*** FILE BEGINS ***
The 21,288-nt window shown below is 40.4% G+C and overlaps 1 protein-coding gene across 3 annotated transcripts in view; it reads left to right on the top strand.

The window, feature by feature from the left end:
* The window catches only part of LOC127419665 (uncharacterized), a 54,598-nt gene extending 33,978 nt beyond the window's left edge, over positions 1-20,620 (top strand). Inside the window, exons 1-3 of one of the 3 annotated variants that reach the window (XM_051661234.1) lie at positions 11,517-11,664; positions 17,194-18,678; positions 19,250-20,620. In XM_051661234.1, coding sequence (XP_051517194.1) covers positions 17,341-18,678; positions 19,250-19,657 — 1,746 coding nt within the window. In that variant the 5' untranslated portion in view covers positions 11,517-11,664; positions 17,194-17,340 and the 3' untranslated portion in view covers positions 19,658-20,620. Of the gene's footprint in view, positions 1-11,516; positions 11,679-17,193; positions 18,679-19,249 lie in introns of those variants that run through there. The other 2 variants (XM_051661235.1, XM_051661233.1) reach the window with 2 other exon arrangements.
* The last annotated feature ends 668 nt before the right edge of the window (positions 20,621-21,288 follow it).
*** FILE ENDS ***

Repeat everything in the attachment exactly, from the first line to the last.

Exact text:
The 21,288-nt window shown below is 40.4% G+C and overlaps 1 protein-coding gene across 3 annotated transcripts in view; it reads left to right on the top strand.

The window, feature by feature from the left end:
* The window catches only part of LOC127419665 (uncharacterized), a 54,598-nt gene extending 33,978 nt beyond the window's left edge, over positions 1-20,620 (top strand). Inside the window, exons 1-3 of one of the 3 annotated variants that reach the window (XM_051661234.1) lie at positions 11,517-11,664; positions 17,194-18,678; positions 19,250-20,620. In XM_051661234.1, coding sequence (XP_051517194.1) covers positions 17,341-18,678; positions 19,250-19,657 — 1,746 coding nt within the window. In that variant the 5' untranslated portion in view covers positions 11,517-11,664; positions 17,194-17,340 and the 3' untranslated portion in view covers positions 19,658-20,620. Of the gene's footprint in view, positions 1-11,516; positions 11,679-17,193; positions 18,679-19,249 lie in introns of those variants that run through there. The other 2 variants (XM_051661235.1, XM_051661233.1) reach the window with 2 other exon arrangements.
* The last annotated feature ends 668 nt before the right edge of the window (positions 20,621-21,288 follow it).